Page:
Roman’s Rants: Touchy typy
7th February 2 Comments
During the past weeks, I felt oddly content with the commerce and tech world around me. Maybe it’s because I’m so bloody busy right now, that all the rant potential went into project related stuff. But, having to communicate while on the go all the time made the swearing juices flow again. People, friends, we’ve all been deceived by the smartphone and tablet industry: one just cannot type on a fucking touch device!
Remember when Steve Jobs did his famous iPhone presentation in 2007? Remember when he showed the devices that were on the market then (eg. the Palm Treo or the Nokia E62) which had “little plastic keyboards” which took up lots of space? He then introduced a device that essentially came without almost any physical buttons and twiddly bits and focused on software doing all the user interface work. And that’s where it got all wrong because people began hammering away on frigging glass plates, trying to get half-decent sentences into their devices for crying out loud!
When the first typewriters were invented in the early 19th century, they already had something even the latest tablet devices cannot deliver: tactile feedback. You were able to feel every key as you were typing, and as technology evolved, this brought with it the ability to produce text without even looking at the machine – try that my dear iPad fellows. Later, with the rise of the first mobile phones and the advent of short messages, students could write texts blazingly fast under their desks.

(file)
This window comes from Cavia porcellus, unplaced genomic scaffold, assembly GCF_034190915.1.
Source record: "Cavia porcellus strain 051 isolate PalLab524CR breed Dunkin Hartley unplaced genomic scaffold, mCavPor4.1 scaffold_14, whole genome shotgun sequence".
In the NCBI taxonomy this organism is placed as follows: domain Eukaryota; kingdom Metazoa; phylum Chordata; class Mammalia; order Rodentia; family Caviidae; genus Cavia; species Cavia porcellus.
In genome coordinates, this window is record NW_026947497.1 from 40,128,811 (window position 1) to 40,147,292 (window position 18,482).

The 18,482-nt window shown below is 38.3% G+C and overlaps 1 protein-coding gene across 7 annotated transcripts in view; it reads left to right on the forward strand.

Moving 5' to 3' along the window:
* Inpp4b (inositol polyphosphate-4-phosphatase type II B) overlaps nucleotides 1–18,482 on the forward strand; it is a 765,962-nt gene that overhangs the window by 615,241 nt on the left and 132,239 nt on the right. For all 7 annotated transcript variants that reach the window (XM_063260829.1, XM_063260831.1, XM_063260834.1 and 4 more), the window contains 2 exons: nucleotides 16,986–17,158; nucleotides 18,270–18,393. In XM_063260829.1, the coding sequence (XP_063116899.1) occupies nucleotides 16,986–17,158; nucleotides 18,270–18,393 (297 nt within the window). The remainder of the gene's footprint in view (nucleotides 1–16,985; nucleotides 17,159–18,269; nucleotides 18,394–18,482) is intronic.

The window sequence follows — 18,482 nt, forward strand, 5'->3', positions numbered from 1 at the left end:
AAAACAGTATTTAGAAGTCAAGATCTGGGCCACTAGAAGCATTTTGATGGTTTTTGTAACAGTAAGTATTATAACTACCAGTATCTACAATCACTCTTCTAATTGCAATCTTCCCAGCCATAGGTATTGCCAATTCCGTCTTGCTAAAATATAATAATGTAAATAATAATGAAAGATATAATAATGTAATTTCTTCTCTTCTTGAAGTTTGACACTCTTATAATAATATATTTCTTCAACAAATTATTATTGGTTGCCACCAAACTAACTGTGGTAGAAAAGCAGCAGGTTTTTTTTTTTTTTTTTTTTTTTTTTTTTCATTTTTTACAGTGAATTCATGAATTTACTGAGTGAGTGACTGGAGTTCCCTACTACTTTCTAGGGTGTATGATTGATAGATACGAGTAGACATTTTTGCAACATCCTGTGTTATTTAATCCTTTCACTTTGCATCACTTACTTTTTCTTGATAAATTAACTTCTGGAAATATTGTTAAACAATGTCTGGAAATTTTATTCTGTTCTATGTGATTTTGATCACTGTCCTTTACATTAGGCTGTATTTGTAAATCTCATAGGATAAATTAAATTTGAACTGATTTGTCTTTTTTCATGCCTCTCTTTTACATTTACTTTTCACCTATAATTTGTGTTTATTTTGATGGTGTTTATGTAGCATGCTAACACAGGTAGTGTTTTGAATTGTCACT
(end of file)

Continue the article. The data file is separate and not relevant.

Don’t get me wrong, I’m all for those devices as long as interaction is restricted to swiping and maybe keying in a URL. But writing longer texts is impossible. Everybody knows, everybody accepts it. However, don’t let the poor, shabby-looking typing-kid spoil the splendid party of shiny apps.
You might say: Hey, there’s voice recognition! Ah yeah, Siri my ass! Even if it were possible to get great recognition results for longer texts (it’s not) people want to interact with their texts, cursor through the lines and correct the odd word or two. You can tell your device to set your alarm clock, fine, the rest is purely experimental.
They’re also trying to come up with displays that change their form in order to produce some kind of feedback. Or send electric shocks through your fingertips to make you “feel” some kind of interaction. Or wire your brain to an email client.
I want my keys back.
(Image by Hannes Grobe (own work, Schulhistorische Sammlung Bremerhaven) [CC-BY-3.0])